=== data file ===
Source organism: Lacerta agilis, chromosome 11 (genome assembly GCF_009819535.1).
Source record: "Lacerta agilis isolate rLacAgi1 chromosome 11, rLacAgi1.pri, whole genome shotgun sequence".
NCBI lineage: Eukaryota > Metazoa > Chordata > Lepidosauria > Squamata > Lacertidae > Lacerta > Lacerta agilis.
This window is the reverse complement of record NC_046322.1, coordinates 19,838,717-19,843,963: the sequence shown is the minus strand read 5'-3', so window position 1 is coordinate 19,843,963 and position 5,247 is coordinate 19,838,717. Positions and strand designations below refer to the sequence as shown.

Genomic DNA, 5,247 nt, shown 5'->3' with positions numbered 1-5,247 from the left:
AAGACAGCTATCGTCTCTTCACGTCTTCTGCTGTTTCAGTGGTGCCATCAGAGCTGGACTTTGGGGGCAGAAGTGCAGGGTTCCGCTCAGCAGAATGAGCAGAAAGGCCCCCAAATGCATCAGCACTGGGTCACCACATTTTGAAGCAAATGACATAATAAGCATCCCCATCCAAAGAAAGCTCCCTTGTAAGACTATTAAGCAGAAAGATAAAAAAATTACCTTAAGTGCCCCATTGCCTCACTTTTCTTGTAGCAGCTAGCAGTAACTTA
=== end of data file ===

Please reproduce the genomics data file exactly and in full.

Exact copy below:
Source organism: Lacerta agilis, chromosome 11 (genome assembly GCF_009819535.1).
Source record: "Lacerta agilis isolate rLacAgi1 chromosome 11, rLacAgi1.pri, whole genome shotgun sequence".
NCBI lineage: Eukaryota > Metazoa > Chordata > Lepidosauria > Squamata > Lacertidae > Lacerta > Lacerta agilis.
This window is the reverse complement of record NC_046322.1, coordinates 19,838,717-19,843,963: the sequence shown is the minus strand read 5'-3', so window position 1 is coordinate 19,843,963 and position 5,247 is coordinate 19,838,717. Positions and strand designations below refer to the sequence as shown.

Genomic DNA, 5,247 nt, shown 5'->3' with positions numbered 1-5,247 from the left:
AAGACAGCTATCGTCTCTTCACGTCTTCTGCTGTTTCAGTGGTGCCATCAGAGCTGGACTTTGGGGGCAGAAGTGCAGGGTTCCGCTCAGCAGAATGAGCAGAAAGGCCCCCAAATGCATCAGCACTGGGTCACCACATTTTGAAGCAAATGACATAATAAGCATCCCCATCCAAAGAAAGCTCCCTTGTAAGACTATTAAGCAGAAAGATAAAAAAATTACCTTAAGTGCCCCATTGCCTCACTTTTCTTGTAGCAGCTAGCAGTAACTTA